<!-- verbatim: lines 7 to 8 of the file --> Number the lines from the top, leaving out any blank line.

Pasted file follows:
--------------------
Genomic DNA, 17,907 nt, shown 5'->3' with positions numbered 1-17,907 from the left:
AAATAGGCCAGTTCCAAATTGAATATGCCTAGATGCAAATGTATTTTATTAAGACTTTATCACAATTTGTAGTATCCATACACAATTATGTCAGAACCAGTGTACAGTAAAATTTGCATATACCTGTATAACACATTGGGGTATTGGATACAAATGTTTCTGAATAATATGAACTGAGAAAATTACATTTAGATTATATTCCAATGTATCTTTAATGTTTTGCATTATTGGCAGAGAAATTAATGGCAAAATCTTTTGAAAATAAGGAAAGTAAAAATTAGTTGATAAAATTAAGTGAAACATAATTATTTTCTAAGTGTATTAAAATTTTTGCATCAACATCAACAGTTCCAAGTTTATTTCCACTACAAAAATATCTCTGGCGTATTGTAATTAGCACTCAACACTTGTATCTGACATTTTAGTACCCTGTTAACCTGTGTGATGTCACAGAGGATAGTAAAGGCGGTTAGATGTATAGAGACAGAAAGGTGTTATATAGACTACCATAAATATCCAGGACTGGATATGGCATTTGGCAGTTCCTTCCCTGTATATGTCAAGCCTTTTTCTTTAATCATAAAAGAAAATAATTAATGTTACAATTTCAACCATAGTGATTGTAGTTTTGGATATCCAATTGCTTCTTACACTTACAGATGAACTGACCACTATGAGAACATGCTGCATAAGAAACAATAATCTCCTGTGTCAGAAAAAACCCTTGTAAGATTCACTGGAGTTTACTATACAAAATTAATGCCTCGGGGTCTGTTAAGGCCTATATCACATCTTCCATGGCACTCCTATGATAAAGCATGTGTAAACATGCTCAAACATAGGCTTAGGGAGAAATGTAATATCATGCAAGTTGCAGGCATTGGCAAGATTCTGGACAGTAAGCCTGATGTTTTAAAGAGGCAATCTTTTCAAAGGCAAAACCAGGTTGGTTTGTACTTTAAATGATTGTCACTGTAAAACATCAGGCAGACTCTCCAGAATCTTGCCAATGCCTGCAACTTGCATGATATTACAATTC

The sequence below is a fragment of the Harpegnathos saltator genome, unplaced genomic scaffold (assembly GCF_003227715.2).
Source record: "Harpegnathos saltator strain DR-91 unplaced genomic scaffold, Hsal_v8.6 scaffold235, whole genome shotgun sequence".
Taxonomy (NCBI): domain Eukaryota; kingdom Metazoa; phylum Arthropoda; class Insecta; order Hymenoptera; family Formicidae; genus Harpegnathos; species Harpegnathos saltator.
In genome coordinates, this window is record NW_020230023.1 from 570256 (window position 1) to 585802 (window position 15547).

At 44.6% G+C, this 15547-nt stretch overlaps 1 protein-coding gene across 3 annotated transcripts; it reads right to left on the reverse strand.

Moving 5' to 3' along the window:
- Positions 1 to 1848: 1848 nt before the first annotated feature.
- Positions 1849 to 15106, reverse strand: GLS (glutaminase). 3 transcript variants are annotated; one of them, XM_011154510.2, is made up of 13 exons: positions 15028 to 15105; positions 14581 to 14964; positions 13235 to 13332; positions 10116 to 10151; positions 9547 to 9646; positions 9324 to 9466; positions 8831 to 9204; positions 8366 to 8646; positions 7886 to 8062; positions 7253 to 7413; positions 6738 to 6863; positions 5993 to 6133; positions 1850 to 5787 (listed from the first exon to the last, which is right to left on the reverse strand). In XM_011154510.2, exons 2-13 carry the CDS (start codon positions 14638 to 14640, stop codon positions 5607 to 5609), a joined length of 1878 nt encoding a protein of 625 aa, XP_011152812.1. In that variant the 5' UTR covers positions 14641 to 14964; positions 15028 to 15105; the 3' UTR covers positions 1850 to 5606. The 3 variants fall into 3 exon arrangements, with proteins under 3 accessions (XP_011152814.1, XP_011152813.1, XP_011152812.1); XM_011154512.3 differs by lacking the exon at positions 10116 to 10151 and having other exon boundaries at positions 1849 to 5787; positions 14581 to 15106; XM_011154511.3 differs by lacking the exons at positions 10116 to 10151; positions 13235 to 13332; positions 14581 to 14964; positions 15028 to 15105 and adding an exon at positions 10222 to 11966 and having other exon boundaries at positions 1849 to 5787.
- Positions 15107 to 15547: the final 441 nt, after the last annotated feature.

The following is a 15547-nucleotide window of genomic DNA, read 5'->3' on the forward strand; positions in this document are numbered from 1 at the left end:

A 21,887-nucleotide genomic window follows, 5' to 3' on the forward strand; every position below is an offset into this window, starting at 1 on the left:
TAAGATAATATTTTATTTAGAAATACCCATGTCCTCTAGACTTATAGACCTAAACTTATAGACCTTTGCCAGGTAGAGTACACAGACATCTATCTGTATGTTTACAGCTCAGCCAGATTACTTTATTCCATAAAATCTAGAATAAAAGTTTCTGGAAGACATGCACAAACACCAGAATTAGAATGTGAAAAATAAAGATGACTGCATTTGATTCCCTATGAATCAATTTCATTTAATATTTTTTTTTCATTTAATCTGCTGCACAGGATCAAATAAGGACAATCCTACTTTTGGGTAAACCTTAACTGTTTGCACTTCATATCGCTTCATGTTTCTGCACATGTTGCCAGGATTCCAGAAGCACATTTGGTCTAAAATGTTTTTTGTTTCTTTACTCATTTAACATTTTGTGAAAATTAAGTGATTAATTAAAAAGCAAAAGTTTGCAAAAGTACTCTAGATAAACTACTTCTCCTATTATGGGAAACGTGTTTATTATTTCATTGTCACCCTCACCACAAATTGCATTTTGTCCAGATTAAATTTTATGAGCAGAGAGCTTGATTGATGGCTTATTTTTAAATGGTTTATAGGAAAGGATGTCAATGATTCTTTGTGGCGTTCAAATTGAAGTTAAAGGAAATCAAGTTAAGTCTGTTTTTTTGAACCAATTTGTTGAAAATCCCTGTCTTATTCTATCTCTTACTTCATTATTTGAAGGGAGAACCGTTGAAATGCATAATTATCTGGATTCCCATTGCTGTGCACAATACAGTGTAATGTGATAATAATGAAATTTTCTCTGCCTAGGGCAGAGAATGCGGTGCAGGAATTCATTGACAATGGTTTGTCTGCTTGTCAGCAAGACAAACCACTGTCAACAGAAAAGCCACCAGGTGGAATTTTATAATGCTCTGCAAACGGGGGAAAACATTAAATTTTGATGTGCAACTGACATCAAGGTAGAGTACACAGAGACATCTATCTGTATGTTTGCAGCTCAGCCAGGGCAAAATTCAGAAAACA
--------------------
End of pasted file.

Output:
At 44.6% G+C, this 15547-nt stretch overlaps 1 protein-coding gene across 3 annotated transcripts; it reads right to left on the reverse strand.

Moving 5' to 3' along the window: